Female Heroism and Folktales: Analysing the Social Construction of Hero in the Middle Ages through Select Kashmiri Folktales
Keywords:Kashmiri Folktales, The Tale of a Princess, All for a Pansa, Azad Bakht’s Tale, The Tale of the Goldsmith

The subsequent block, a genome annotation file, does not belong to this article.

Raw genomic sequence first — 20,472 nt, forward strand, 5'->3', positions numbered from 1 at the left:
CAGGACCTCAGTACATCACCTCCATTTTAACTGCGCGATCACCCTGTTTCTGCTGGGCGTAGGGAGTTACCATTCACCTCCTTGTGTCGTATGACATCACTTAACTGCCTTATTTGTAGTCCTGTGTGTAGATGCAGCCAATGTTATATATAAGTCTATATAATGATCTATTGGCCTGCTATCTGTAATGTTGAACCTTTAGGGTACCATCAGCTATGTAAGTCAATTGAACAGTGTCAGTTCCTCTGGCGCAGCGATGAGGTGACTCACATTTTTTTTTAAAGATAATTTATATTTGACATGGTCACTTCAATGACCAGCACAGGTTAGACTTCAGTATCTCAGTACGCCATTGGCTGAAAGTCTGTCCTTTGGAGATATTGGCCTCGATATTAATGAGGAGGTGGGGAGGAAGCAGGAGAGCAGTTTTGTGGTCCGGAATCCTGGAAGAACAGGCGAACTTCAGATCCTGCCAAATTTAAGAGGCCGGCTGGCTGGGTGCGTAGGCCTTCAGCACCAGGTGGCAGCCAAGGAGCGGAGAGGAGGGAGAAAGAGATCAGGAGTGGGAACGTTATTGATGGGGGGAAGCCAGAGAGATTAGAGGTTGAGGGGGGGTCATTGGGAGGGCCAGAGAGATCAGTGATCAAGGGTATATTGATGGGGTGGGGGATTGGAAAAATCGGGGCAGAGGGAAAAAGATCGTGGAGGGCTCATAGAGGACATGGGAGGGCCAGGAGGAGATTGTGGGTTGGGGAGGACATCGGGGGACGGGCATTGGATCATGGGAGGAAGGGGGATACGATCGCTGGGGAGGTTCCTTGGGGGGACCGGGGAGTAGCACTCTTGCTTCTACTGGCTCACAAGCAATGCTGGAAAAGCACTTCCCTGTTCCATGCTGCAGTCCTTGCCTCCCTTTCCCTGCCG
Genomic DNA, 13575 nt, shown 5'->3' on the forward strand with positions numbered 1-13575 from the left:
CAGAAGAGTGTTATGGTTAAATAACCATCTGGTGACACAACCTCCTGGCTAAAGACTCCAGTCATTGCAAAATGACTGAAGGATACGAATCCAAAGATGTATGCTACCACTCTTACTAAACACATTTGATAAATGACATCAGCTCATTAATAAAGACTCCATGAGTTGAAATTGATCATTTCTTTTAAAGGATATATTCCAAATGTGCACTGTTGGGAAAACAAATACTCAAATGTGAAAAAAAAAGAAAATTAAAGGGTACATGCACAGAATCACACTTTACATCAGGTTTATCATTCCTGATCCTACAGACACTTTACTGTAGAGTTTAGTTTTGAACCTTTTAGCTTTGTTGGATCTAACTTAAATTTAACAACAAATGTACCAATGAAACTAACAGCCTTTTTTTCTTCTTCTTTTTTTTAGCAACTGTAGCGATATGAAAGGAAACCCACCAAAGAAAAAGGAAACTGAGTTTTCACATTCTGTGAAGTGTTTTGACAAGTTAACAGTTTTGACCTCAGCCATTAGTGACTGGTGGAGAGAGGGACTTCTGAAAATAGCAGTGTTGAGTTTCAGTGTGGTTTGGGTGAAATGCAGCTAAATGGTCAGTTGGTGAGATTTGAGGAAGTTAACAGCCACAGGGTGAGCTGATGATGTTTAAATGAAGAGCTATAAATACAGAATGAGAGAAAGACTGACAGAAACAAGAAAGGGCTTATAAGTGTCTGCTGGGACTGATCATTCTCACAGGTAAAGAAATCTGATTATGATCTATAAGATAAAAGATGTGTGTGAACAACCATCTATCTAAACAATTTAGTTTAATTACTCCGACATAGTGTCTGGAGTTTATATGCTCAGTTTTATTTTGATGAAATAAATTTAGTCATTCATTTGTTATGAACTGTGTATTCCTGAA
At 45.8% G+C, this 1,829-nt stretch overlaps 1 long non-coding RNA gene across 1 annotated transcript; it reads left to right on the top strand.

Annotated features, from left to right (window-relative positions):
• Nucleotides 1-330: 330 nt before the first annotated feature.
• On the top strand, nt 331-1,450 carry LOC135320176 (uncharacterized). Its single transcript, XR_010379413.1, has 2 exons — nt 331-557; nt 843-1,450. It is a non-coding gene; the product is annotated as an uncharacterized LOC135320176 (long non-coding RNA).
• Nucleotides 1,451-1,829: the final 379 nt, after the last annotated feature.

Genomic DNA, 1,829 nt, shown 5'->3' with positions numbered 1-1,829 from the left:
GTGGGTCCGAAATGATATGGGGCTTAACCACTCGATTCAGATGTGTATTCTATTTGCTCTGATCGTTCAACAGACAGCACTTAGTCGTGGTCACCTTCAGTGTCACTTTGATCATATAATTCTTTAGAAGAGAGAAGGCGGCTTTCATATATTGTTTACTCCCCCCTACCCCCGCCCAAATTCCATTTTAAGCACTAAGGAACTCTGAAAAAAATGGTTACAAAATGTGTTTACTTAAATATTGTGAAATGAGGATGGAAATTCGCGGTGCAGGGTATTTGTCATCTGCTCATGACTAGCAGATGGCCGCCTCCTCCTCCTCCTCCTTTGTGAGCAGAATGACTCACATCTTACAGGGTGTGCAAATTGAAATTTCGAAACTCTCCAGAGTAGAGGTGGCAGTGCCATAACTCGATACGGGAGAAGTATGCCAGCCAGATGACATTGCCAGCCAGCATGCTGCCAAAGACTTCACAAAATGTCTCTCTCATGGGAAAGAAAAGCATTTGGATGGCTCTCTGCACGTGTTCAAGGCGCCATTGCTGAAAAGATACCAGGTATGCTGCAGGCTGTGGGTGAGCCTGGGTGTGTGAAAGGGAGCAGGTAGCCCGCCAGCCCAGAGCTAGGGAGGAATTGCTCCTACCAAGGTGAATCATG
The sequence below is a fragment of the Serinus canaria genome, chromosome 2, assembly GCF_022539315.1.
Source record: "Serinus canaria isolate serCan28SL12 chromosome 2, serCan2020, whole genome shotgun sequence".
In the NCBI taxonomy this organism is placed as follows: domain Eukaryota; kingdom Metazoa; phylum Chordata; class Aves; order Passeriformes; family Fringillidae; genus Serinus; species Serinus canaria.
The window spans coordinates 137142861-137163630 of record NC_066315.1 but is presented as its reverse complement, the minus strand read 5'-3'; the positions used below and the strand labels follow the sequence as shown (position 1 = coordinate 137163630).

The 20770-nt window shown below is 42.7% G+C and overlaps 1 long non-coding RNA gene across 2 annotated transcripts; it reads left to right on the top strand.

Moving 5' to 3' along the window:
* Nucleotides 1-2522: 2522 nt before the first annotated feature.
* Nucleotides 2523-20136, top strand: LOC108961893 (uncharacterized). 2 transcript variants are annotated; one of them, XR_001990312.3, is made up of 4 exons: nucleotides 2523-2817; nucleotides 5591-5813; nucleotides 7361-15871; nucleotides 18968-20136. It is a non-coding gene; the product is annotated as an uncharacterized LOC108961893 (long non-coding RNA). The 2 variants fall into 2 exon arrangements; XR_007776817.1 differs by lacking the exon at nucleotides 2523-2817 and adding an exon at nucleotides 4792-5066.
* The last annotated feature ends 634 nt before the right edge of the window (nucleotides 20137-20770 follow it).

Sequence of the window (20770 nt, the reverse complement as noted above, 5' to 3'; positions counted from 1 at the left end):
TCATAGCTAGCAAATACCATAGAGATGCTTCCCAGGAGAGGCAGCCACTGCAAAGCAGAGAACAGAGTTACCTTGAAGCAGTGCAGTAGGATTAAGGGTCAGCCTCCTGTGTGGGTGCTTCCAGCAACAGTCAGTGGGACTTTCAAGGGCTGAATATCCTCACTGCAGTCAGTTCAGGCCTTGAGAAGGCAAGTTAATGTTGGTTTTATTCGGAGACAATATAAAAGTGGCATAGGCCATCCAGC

Heroism is typically tied to gender in the sociology of heroism that views male as the bearer of physical prowess. The female gender is excluded from the debate of heroism and is regarded as belonging to the domestic world. A similar orientation is visible in literature of the middle ages where the public sphere is masculine, and a private, domestic sphere is feminine. Scholars have perceived the conventional focus on men's heroism as a hurdle to be overcome in academic discourse. The present paper is an attempt to address this problem via the medium of Kashmiri folktales. The paper adopts an interdisciplinary approach and performs content analyses of four Kashmiri folktales, viz., The Tale of a Princess, All for a Pansa,Azad Bakht’s Tale,and The Tale of the Goldsmith,the exact dates of whose genesis are unknown, and which can be as ancient as humankind itself. This study deconstructs the social construction of a hero, i.e., the image of a hero as formulated by sociologists, and progresses towards female heroism, wherein a female undertakes heroic actions and demonstrates endurance. This paper shows that the Kashmiri folktales expose us to a type of female figure who survived the Middle Ages, shattered the gendered patterns of heroism, and acted autonomously.
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